2251 n.1 (identifying circuit split). “This case concerns a different kind of alternatively phrased
law . . . one that enumerates various factual means of committing a single element.” Mathis
136 S.Ct. at 2249.
The use of police reports for this purpose was specifically barred in of Shepard v.
United States, 544 U.S. 13 (2005). As was mentioned at sentencing, however the report may
be considered under 18 U.S.C. § 3553. [Record No. 14 at 9]
On or about the 15th day of September, 2005, in Woodford County, Kentucky,
the above named Defendant committed the offense of Assault Third Degree
when he unlawfully caused or attempted to cause physical injury to [an officer]
of the Versailles Police Department[.]
[Record No. 93 at 29 (emphasis added)] Had the indictment read “intentionally,” this
conviction would unambiguously count under the modified categorical approach. 10
Campbell’s guidelines range with the career offender enhancement was 188-235
months (Offense Level 31 at Criminal History Category VI). [Record No. 92 at 1] Without
the enhancement, Campbell’s Offense Level, post-acceptance of responsibility credit, would
be 15, leading to a guidelines range of 41-51 months.11 [Record No. 93 at 7; U.S.S.G. Chpt. 5
pt. A] This results in a delta of at least 137 months, which is constitutionally significant. See
Glover v. United States, 531 U.S. 198, 203 (2001) (“any amount of actual jail time has Sixth
To be sure, defendants are “not entitled to the most canny lawyer available, only an
adequate one.” United States v. Morrow, 977 F.2d 222, 230 (6th Cir. 1992) (en banc). Having
failed to address application of the modified categorical approach in light of recklessness,
which is reasonably likely to have made a difference, Campbell’s counsel was not adequate.
That is, until Mathis came along. As the Magistrate Judge outlines in detail, Mathis
does not permit application of the modified categorical approach (reference to Shepard
documents) where the statute contains alternate means of committing the crime instead of
alternative elements. Based on the Magistrate Judge’s thorough study of state law, it appears
that recklessly (with a weapon) and intentionally are alternate means by which one can be
guilty of the § 580.025(1)(a) crime. [Record No. 152 at 21-31] Therefore, if reckless conduct
cannot count as a use-of-force predicate, it appears that Kentucky third-degree assault is now
categorically barred from being a predicate offense.
Campbell and the Recommended Disposition erroneously suggest that his guidelines range
would have been 30-37 month.
Having conducted the layered analysis, it is worth circling back to consider the
government’s arguments against finding ineffectiveness. The government argues that the
“prevailing professional norm” at the time of Campbell’s sentencing is that KRS § 508.025
“was categorically a crime of violence.” [Record No. 157 at 5] The government points to
three district court opinions which so held, and the absence of any authority holding in the
alternative. [Id.] The reality is that counsel made no attempt to apply existing caselaw to
determine whether the statute at issue could count as a crime of violence. As the government
points out, the task is certainly difficult, perhaps even tedious, but the task is “by now a
common” one. See United States v. Rede-Mendez, 680 F.3d 552, 555 (6th Cir. 2012) (“This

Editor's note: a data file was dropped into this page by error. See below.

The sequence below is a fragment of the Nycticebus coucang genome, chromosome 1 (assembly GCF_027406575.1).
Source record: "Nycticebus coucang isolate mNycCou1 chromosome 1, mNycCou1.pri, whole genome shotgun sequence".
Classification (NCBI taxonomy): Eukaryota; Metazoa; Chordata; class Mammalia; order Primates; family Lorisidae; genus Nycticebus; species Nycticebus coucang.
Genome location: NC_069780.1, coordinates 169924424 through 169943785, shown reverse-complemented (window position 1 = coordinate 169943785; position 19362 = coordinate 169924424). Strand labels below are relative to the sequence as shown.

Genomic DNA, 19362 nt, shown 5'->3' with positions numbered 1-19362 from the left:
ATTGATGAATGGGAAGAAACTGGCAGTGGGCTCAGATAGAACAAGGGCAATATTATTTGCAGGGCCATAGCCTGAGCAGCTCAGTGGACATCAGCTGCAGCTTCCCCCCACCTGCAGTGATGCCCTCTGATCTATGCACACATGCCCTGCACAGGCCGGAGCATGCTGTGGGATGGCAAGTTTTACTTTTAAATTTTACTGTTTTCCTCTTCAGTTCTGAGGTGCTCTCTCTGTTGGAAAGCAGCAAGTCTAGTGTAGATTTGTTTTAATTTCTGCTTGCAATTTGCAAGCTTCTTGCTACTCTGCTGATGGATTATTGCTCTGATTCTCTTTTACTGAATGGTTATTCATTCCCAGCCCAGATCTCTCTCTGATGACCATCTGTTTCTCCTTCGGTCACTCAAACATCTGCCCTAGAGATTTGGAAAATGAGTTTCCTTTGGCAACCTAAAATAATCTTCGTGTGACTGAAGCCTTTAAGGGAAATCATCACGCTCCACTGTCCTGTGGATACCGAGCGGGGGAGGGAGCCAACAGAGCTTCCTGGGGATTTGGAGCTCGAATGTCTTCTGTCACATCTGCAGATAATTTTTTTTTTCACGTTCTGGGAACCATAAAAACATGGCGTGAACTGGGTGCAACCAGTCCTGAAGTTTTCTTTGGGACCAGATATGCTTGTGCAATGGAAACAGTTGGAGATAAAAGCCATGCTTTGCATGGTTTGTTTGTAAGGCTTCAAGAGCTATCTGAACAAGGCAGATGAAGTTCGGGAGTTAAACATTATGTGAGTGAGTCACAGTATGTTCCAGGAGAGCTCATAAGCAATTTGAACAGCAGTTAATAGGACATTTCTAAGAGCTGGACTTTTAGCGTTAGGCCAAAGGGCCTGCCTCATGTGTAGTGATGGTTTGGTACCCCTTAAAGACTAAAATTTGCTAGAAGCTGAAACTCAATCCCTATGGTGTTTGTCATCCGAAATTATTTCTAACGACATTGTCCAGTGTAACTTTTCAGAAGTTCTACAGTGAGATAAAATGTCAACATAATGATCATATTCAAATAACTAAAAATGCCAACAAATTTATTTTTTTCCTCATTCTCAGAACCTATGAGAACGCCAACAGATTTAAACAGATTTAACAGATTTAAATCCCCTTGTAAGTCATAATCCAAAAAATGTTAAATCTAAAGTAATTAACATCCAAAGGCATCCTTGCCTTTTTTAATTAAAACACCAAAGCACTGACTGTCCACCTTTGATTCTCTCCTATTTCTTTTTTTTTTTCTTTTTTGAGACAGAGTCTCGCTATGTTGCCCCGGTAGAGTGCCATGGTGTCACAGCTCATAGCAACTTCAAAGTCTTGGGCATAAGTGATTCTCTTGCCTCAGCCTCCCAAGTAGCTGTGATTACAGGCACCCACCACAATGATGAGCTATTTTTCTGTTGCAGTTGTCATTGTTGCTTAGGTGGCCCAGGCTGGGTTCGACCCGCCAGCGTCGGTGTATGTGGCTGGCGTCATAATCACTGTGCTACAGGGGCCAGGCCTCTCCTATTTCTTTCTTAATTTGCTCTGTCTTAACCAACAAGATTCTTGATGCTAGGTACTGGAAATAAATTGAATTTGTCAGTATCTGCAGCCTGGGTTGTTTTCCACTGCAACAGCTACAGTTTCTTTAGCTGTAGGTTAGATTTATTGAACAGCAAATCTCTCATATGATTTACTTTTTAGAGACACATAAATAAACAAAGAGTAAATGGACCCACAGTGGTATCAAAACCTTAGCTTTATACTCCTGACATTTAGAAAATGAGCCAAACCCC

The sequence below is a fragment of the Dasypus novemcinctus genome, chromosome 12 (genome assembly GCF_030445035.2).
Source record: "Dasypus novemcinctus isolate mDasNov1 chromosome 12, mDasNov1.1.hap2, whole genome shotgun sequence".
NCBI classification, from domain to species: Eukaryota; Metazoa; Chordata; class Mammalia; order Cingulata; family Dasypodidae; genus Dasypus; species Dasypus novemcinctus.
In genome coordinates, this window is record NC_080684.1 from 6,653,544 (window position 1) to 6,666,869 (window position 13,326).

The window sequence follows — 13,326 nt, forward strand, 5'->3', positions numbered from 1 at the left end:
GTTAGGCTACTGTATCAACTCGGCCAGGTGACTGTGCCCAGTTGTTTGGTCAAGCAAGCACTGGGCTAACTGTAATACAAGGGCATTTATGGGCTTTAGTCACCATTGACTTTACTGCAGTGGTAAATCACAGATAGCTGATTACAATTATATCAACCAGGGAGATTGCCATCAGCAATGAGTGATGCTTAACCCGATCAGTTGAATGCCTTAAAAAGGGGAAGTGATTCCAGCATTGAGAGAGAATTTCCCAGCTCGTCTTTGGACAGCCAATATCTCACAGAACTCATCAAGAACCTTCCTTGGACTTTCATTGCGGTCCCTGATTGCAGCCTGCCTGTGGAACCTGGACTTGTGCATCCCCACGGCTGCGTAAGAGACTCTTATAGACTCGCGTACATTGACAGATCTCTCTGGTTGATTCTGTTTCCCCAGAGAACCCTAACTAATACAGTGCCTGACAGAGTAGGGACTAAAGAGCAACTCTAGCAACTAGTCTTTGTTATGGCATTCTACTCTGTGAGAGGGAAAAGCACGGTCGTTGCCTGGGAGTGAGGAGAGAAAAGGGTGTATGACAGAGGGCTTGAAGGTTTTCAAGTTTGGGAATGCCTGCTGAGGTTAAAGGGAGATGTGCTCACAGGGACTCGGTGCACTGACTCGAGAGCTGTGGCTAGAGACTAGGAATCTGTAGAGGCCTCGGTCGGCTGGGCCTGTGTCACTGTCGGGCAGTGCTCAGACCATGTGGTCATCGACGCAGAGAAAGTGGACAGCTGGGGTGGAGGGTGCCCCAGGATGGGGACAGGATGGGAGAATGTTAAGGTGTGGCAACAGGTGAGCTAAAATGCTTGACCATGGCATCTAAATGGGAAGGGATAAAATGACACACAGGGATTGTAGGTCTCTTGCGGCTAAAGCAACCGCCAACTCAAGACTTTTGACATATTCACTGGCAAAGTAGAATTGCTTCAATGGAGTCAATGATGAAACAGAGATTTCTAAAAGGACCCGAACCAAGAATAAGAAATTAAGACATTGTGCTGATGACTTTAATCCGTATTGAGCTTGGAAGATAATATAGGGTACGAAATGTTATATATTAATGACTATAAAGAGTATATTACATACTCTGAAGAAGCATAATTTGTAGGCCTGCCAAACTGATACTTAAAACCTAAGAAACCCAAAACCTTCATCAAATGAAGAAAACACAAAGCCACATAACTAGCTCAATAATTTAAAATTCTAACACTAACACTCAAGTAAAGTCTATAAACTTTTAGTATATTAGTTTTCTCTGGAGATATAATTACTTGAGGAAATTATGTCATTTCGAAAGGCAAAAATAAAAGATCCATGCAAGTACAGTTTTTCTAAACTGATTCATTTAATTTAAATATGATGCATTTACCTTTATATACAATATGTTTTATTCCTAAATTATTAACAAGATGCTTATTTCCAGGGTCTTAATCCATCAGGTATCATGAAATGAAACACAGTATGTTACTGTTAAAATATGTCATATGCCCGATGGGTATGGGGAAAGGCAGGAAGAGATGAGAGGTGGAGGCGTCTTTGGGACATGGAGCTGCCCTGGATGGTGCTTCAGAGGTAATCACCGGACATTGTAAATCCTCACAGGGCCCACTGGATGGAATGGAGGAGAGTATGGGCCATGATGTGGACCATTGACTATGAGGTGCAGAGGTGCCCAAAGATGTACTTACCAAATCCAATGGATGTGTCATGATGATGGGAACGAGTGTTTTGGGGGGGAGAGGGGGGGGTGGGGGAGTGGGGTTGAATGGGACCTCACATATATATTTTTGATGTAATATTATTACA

case again requires us to determine whether a particular criminal offense triggers an enhanced
sentence by qualifying as a crime of violence, by now a common but no less difficult task.”);
but see Mathis, 136 S.Ct. at 2252, 2269 (describing the threshold task as “easy,” and the
elements-based approach as a “mantra”). If common, counsel cannot be excused for omitting
it. But the government believes that the toughness is enough, that because others have
struggled with it, counsel here was not constitutionally deficient.
The United States invokes Padilla v. Kentucky, 559 U.S. 356, 369 (2010), for the
proposition that a private practitioner’s duty may be limited “when the law is not succinct and
straightforward. The government argues that “[t]here is nothing succinct and straightforward
regarding the qualification of various state crimes as crimes of violence as [sic] career
offenders or armed career criminals.” [Record No. 157 at 9] Fair enough. But that admonition
is hardly on point.
Padilla dealt with immigration consequences (deportation) resulting from entry of a
guilty plea. Recognizing that immigration law can be complex, the Padilla Court held that
criminal defense counsel cannot be expected to give authoritative advice when the law is not
clear. 559 U.S. at 369. However, “when the deportation consequence is truly clear . . . the
duty to give correct advice is equally clear.” Id. Defense counsel in Padilla was found to be
ineffective for failing to advise the defendant that deportation would be mandated by a guilty
plea. “Padilla’s counsel could have easily determined that his plea would make him eligible
for deportation simply from reading the text of the statute[.]” 559 U.S. at 368. The modifiedcategorical-approach caselaw is likely not as clear as the statute in Padilla. However, had
counsel simply read the case cited by the government–Evans–and considered its relation to
KRS § 580.025, counsel would have recognized the key issue—recklessness.
Taken to its logical conclusion, the government’s argument is that a criminal defendant
should have to bear a potential 12-year sentencing enhancement because sentencing caselaw